Colorado’s economy is growing, and government officials are getting more comfortable asking the state for help with their funding needs after years of budget cuts.
A Colorado Democrat literally sang “Kumbaya” as the Senate agreed to a long-debated plan to start restoring K-12 budgets hurt by years of budget cuts.
Lockheed Martin is cutting 4,000 jobs, about 3.5 percent of its workforce, as the defense contractor continues to look for ways to lower costs amid reduced government spending.
Mandatory budget cuts have begun to hurt military readiness, but the armed forces will continue to do their job, Defense Secretary Chuck Hagel said Friday.
The airlines, including one of Denver’s largest carriers — Frontier — are warning of longer flight delays this summer. They say having fewer air controllers will take a toll on traffic.
The Colorado Symphony says that due to federal budget cuts, the U.S. Army Chorus won’t be able to travel to Denver to appear with the orchestra as planned May 18.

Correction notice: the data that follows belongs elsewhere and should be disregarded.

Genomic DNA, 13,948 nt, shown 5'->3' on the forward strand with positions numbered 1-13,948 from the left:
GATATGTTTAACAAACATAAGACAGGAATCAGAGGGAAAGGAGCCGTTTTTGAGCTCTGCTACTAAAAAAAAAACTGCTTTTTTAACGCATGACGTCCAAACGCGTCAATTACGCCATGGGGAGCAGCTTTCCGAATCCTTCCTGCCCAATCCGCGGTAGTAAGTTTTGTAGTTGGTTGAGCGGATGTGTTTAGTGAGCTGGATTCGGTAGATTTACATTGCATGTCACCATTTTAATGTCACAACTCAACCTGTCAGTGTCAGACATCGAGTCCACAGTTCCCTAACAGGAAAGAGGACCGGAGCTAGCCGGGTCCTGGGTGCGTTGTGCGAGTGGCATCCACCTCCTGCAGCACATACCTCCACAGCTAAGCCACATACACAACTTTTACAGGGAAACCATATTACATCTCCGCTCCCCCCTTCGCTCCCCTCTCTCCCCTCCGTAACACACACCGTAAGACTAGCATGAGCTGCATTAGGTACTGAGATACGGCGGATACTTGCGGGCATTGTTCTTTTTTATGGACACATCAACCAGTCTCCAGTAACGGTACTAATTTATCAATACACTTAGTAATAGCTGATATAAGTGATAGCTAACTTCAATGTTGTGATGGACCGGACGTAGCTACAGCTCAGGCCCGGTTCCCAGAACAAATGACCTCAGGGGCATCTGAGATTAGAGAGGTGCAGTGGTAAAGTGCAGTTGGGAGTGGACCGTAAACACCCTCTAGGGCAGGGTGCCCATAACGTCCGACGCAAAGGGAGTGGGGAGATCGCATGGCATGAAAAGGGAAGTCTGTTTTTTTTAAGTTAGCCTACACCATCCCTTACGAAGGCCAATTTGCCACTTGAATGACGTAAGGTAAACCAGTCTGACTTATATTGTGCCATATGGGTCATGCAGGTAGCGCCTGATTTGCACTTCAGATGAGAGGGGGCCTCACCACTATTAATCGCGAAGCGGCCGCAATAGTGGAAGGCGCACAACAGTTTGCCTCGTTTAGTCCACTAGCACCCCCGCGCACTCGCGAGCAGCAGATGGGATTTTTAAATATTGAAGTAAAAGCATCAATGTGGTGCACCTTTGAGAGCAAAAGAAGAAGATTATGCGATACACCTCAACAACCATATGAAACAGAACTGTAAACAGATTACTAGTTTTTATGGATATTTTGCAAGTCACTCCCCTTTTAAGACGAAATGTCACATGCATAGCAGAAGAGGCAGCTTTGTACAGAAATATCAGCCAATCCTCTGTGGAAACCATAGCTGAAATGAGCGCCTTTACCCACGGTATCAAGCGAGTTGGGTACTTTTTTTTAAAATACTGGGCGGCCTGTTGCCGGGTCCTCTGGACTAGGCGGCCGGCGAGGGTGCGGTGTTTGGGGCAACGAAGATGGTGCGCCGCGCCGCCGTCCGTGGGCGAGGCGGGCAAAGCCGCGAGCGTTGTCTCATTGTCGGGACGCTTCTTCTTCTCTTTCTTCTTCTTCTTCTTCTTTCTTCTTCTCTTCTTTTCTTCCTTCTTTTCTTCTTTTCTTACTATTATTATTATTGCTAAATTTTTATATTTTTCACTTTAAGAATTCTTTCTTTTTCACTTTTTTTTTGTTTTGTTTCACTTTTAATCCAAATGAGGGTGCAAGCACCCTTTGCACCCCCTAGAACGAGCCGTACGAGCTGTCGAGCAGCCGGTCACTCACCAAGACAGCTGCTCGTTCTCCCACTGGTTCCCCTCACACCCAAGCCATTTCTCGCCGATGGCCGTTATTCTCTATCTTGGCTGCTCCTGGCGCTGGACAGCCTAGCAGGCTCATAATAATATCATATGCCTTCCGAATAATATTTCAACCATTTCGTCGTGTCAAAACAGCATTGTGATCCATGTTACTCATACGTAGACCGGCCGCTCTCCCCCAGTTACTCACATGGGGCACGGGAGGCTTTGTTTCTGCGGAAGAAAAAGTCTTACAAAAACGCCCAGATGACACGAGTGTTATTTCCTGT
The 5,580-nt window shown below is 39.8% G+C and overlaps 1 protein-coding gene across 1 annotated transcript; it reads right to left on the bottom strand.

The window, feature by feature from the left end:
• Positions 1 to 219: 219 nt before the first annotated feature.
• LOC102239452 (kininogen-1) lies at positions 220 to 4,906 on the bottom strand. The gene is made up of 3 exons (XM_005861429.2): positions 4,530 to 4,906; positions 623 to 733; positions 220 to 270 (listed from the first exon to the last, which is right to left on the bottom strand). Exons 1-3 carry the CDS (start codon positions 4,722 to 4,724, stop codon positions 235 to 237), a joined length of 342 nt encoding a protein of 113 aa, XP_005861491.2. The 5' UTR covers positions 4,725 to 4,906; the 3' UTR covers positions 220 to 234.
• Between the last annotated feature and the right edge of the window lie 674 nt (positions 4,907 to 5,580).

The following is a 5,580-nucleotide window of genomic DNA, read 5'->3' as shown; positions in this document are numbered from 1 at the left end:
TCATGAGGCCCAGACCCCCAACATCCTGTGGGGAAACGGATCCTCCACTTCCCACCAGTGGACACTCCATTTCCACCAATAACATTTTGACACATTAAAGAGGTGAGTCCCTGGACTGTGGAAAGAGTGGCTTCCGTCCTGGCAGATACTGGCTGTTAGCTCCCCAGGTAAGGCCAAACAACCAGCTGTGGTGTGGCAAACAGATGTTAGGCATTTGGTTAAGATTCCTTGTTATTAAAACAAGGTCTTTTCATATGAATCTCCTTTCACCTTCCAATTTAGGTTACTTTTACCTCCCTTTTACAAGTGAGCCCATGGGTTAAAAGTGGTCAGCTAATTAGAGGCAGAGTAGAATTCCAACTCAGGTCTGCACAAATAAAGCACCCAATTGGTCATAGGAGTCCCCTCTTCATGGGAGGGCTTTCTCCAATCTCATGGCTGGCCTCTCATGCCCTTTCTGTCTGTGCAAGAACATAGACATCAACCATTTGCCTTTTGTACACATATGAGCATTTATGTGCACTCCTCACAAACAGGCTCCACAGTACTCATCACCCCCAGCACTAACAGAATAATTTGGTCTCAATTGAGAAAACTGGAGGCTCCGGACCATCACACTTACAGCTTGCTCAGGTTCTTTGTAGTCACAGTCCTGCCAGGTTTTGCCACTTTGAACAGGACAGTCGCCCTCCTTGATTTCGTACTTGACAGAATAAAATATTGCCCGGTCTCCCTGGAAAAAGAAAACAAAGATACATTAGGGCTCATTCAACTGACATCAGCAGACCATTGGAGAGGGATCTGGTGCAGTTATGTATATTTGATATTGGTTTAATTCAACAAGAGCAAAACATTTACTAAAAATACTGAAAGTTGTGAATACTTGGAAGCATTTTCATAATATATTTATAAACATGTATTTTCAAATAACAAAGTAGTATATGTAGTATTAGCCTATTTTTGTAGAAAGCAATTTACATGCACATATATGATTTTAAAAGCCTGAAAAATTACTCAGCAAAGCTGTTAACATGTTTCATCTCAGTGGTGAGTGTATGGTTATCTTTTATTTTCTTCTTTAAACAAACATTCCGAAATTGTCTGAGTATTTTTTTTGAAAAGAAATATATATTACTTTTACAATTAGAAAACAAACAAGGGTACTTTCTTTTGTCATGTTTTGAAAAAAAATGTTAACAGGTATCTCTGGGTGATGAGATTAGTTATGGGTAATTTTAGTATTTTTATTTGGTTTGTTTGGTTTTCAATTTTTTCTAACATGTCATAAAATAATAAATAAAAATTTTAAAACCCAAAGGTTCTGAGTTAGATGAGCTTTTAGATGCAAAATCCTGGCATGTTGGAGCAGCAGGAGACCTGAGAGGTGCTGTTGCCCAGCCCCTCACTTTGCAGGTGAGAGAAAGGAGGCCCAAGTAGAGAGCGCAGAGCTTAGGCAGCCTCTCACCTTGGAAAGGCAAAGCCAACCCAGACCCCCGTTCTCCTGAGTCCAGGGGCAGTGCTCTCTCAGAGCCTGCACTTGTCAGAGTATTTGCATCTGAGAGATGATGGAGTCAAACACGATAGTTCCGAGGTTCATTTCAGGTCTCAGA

The improving economy is giving Colorado lawmakers the power to restore budget cuts from recent years. But don’t expect both parties to widely agree on next year’s spending plan as the Senate debates the budget.
With federal prosecutors bracing for looming furloughs, the chief judge of the U.S. District Court of Colorado has ordered that no criminal hearings or trials will be heard on Fridays from April 26 through Sept. 30.
As the March 1 deadline for sequester, an $85 billion reduction in defense and domestic spending looms closer, Rocky Mountain National Park is getting ready.
A group of nuns hopped on a bus for a rolling campaign to prevent cuts to programs for the poor.